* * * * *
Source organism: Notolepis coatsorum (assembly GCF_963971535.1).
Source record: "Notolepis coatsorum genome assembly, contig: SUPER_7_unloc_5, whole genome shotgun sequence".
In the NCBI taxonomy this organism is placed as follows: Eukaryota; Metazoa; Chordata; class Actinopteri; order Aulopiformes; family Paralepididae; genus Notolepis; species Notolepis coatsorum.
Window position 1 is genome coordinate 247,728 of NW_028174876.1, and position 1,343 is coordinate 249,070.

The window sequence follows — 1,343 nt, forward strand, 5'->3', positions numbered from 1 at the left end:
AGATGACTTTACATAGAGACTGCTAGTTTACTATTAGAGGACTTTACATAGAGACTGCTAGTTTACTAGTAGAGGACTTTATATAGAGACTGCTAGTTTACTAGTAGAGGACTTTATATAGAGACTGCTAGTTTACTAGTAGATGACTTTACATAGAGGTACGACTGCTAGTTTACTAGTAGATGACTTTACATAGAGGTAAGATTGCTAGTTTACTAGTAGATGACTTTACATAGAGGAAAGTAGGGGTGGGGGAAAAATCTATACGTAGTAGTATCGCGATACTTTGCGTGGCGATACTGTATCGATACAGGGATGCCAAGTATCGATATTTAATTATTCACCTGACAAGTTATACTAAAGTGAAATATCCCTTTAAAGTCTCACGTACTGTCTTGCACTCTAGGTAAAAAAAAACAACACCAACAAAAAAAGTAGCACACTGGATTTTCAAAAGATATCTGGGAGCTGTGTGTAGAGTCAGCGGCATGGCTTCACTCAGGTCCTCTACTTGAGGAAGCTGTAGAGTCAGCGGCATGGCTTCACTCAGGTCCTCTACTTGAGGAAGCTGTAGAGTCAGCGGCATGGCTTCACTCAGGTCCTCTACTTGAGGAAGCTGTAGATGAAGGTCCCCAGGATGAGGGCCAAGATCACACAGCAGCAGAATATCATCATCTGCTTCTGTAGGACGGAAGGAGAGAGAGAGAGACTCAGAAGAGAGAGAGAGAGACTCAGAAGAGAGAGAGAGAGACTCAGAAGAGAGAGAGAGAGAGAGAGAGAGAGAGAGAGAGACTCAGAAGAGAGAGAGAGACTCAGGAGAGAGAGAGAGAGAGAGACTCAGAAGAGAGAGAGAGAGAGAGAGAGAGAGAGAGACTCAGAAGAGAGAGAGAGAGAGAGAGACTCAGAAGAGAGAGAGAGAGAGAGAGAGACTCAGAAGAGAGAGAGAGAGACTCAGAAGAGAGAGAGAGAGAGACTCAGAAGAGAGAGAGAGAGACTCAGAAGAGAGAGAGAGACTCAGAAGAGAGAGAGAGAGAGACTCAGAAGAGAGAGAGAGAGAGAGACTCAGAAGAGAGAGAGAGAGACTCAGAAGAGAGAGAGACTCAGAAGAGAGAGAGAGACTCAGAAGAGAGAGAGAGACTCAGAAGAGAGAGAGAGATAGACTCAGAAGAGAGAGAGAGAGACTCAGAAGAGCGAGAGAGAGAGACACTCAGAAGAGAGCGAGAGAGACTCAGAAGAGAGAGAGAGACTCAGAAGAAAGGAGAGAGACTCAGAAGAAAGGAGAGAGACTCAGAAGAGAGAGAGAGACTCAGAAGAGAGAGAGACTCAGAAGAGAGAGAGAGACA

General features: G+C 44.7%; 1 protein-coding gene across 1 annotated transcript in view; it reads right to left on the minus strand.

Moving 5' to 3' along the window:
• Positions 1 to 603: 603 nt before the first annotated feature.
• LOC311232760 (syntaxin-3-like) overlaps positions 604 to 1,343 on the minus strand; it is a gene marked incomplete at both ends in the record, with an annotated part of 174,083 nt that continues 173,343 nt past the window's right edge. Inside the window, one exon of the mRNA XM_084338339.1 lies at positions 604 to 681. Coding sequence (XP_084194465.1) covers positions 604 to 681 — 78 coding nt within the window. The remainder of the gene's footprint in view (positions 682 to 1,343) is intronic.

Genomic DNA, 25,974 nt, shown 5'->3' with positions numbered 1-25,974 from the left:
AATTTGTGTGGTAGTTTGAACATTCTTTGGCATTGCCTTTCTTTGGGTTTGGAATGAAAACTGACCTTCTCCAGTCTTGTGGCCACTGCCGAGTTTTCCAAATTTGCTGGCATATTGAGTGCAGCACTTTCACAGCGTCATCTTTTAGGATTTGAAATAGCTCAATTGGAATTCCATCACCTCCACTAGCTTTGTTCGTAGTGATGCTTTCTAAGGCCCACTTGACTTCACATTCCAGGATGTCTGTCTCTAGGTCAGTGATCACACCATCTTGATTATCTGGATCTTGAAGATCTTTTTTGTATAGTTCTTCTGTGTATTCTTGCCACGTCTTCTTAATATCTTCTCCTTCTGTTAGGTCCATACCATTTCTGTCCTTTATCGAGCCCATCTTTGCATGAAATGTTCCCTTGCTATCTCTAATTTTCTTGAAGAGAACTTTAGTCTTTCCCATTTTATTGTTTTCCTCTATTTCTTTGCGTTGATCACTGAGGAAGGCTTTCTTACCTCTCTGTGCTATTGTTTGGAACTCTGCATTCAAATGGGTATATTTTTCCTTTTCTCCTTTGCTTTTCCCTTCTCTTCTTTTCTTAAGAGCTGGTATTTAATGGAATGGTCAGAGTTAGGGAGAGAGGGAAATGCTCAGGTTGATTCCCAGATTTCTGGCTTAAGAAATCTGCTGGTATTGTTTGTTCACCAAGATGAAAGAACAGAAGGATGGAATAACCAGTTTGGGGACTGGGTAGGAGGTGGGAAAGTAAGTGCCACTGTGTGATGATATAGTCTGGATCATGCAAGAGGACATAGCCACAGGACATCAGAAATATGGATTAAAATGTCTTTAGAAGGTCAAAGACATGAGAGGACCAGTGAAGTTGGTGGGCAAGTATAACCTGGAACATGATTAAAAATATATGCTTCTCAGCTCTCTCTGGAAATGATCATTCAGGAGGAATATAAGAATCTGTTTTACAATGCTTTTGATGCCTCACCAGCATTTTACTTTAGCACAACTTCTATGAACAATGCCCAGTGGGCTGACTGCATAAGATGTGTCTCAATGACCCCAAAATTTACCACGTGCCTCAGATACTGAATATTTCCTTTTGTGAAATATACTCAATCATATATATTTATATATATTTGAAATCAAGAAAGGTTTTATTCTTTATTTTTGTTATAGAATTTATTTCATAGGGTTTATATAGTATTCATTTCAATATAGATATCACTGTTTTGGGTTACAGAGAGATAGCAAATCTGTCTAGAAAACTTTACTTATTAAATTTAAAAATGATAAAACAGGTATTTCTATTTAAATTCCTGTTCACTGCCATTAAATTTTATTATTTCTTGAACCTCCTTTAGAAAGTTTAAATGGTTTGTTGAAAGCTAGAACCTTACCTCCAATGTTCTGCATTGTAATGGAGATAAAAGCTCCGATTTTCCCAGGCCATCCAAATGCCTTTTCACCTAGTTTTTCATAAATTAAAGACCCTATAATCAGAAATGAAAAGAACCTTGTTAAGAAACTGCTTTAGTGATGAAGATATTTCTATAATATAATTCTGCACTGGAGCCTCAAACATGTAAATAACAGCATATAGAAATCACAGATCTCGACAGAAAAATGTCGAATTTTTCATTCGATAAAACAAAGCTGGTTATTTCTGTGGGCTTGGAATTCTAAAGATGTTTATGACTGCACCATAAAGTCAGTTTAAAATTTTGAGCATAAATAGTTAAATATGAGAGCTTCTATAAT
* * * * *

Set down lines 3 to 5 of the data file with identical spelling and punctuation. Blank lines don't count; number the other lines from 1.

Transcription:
In the NCBI taxonomy this organism is placed as follows: Eukaryota; Metazoa; Chordata; class Actinopteri; order Aulopiformes; family Paralepididae; genus Notolepis; species Notolepis coatsorum.
Window position 1 is genome coordinate 247,728 of NW_028174876.1, and position 1,343 is coordinate 249,070.

The window sequence follows — 1,343 nt, forward strand, 5'->3', positions numbered from 1 at the left end: